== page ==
External Affairs Minister G.L Peiris is to visit India next week to meet Indian Foreign Minister Salman Khurshid, Live Mint reported.
India and Sri Lanka are expected to review the status of projects undertaken by the larger neighbour in the island nation at the meeting.
Peiris will be in New Delhi for the meeting of the India-Sri Lanka Joint Commission, an umbrella body that looks at various areas of bilateral cooperation from science and technology to agriculture.
He will head the Sri Lankan delegation while foreign minister Salman Khurshid will lead the Indian side. The meeting will also mark the first interaction between Peiris and Khurshid, after the latter was named foreign minister in October last year replacing S.M. Krishna.
Since the end of the Sri Lankan civil war in May 2009, India has been engaged in reconstruction and development projects in the north and the east of the country—areas that were the main theatres of the three-decade civil war that ravaged the country.
Among the projects undertaken by India are rebuilding rail linkages in the north and the east, setting up several vocational training centres, repair and construction of schools and houses and supplying inputs for agricultural regeneration. One of the projects undertaken by India was the construction of 50,000 houses for internally displaced persons —or refugees of the civil war—in the Northern and Eastern Provinces.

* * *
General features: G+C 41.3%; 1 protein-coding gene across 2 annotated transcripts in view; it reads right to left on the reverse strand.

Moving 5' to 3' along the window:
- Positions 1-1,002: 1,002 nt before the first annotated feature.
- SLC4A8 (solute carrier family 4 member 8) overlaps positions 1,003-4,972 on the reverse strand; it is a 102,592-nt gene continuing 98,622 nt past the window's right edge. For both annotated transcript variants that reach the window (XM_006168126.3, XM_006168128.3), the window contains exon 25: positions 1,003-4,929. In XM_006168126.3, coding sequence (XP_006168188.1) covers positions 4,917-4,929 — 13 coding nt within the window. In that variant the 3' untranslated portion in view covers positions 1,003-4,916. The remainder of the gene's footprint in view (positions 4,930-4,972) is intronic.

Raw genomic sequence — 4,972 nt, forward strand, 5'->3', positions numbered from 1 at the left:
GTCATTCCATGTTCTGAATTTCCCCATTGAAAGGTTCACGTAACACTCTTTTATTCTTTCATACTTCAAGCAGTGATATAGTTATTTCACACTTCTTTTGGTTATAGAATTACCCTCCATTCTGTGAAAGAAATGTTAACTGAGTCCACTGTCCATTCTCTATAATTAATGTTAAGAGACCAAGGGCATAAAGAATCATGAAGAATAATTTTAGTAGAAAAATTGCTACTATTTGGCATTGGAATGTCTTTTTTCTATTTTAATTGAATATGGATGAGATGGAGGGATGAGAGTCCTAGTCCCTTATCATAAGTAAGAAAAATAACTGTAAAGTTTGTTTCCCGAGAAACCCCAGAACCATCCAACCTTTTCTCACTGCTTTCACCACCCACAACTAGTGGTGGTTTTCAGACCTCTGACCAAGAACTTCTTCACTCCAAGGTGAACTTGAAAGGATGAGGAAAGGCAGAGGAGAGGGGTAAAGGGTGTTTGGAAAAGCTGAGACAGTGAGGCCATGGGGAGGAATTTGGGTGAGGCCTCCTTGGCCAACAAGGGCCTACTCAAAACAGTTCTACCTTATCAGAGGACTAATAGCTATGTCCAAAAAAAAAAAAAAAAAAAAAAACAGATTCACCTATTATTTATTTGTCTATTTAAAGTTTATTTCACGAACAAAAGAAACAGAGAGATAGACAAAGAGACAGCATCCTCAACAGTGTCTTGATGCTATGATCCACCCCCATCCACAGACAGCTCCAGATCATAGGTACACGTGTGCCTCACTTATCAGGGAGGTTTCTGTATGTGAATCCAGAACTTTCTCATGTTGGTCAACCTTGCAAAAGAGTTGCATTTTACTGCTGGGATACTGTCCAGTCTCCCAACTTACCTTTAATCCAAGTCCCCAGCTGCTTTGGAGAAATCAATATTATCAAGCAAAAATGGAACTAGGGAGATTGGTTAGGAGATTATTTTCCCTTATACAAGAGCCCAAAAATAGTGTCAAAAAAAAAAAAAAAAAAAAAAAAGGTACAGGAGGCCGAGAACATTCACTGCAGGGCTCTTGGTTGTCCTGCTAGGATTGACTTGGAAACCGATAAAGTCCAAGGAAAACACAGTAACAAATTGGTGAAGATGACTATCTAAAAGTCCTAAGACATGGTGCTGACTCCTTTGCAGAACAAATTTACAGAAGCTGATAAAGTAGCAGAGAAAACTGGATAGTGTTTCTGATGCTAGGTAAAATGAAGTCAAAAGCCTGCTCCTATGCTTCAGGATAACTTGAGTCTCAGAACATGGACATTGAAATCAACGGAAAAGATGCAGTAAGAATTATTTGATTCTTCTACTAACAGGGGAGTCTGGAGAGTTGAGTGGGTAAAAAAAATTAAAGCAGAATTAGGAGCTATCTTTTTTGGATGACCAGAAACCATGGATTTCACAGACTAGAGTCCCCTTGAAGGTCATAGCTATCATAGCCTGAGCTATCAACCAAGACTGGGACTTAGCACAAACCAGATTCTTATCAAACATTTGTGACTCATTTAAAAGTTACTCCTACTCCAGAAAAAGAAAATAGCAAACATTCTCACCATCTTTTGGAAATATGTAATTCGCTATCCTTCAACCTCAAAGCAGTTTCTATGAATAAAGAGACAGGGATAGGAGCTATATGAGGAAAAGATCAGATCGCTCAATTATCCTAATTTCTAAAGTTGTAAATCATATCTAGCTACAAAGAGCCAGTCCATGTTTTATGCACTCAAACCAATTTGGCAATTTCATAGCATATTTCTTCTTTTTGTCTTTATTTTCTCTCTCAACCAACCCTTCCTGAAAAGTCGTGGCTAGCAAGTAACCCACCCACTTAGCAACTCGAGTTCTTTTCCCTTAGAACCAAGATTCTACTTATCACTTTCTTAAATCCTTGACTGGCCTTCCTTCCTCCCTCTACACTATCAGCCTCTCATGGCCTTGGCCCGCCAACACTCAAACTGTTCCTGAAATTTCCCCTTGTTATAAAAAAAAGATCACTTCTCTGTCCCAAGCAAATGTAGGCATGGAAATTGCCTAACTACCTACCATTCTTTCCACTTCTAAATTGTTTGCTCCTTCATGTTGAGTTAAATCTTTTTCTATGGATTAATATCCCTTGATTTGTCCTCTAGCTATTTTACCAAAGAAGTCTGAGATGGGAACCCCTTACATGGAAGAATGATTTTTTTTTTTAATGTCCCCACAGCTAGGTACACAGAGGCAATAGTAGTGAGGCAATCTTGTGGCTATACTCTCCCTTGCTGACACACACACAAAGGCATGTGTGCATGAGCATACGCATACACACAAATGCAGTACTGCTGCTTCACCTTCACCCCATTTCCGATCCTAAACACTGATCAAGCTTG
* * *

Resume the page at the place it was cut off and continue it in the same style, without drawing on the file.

Simultaneously, India has been nudging the Sri Lankan administration to introduce political and democratic reforms to bring the minority Tamil community into the national mainstream.
It was the feeling of alienation among the mainly Hindu Tamil community that sparked the bloody civil war in Sri Lanka in the 1980s. Tamil separatist groups demanded the creation of a separate state carved out of Sri Lanka’s north and eastern provinces that have traditionally had Tamil majorities. The war officially ended in 2009 with the killing of Velupillai Prabhakaran, the chief of the Tamil Tiger militant group, but the Sri Lankan government has since then been accused of human rights violations, especially during the last stages of the war.
The issue of the treatment of the minority Tamils in Sri Lanka is a touchy issue in India as the community shares close cultural and linguistic ties with India’s 62 million Tamils in southern Tamil Nadu.
Relations between Sri Lanka and India, which is the island nation’s largest neighbour, have traditionally been close but there have been strains recently over India voting in favour of a motion censuring Sri Lanka at the United Nations Human Rights Council in Geneva. The vote took place last year and a review of Sri Lanka’s record is expected in Geneva in March.